Black Girl is a simple film. A synopsis of the entire story would take only a few sentences. And the main character is rather lifeless throughout most of he film. Still, I found myself thinking about the film and its implications afterwards--a measure of success that prompts me to rate this film "7".

Except for some flashbacks to life in Senegal, the film is told in a linear fashion. Most of the action is confined to the interior of the apartment where Diouanna works. This reflects her lifestyle and creates a tension that corresponds to her emotional state.

Most of what we know about Diouanna's feelings come from voiceovers. Her character does not talk much. I am not sure why. Is it a cultural thing? I don't think so. For the most part, she seems an introvert. Does that make her as much a prisoner of her own personality as of her circumstances?

Spoiler: It is nearly impossible to discuss this film without discussing its ending. Her suicide is her most important statement. Especially since she could have gone back to Senegal. The suicide seems to be a matter of honor. This issue could prompt some interesting discussions.

In the end, we are left with some questions. And some obvious comments about the insensitivity of the French she encounters in France, who make it easy for themselves to demean her by minimalizing her humanity because she is different from them.

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4 out of 9 people found the following review useful:

somewhat disturbing African portrait

Author: jondav from Seattle
15 August 2001

The print I saw was a bit erratic and grainy, and included one jumpy sequence in color, whereas the rest was in black and white. This is the deceptively simple story of a woman from Senegal who joins a French family in France to be their nanny touches on many cultural, colonial, racial, and emotional issues, and if you look for easy answers, or answers at all, you'll be disappointed. There's a bit of French New Wave to the film, though it's really mostly African, featuring Senegalese music on the soundtrack. The only real flaw I see is that the story is told rather sketchily, with little in the way of clues as to the timing. Do the events take place over the course of a few days or weeks? The ending comes up so quickly that it feels a little forced, though not entirely unexpected.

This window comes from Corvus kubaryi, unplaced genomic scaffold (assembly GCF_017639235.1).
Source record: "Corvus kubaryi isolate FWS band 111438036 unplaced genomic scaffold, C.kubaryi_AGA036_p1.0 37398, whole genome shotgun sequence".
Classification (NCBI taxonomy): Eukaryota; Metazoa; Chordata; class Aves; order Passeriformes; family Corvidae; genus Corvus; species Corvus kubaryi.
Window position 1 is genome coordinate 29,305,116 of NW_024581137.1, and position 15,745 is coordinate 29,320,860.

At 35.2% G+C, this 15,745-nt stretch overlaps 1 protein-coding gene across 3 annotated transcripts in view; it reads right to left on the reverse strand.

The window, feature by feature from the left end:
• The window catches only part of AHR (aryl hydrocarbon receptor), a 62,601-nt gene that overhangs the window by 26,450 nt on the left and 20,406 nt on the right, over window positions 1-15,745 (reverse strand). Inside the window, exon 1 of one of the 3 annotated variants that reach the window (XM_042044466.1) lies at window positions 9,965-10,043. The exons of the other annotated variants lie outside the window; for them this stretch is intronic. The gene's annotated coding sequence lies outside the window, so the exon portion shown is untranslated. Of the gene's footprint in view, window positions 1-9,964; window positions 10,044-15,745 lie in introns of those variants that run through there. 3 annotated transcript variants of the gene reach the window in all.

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3 out of 35 people found the following review useful:

Awful awful awful awful awful.

Author: ( from Ronn Ives/FUTURES Antiques, Norfolk, VA.
21 October 2011

"Black Girl" ("Borom Sarret") (French/African, 1966): Read any book about film, and this one is cited as a GREAT work. Well folks, the King Has No Clothes. A brain-damaged college freshman could've done better. Here's what the STORY tried to be: an African woman is hired as a child caretaker in Africa, and later follows the French family to France to continue working for them. She doesn't like it. She complains a lot, thinks of herself as a slave, and eventually does something drastic. I'm telling you this isn't just a yawn... it is story full of plot holes, no character depth, no situational empathy (although I suspect viewers were EXPECTED to have strong feelings and side with the "poor girl"), continuity problems, and a motivational mess. That's not all. The movie has TERRIBLE camera work, crappy lighting, editing equal to a monkey with scissors, scoring that makes no sense and has no subtlety, acting that just plain stinks, location shots that are perhaps the worst I've ever seen… I'm simply ASTOUNDED at the kudos given this terrible mess of a lousy film. I can only surmise that in this case the "King has no clothes" Syndrome was the 1960's politically correct social agenda in the Euro/American sphere for recognizing black/white equal rights - which caused it to be held high for its (possible) intentions when in reality it deserved to be tossed in the garbage can as a failed attempt.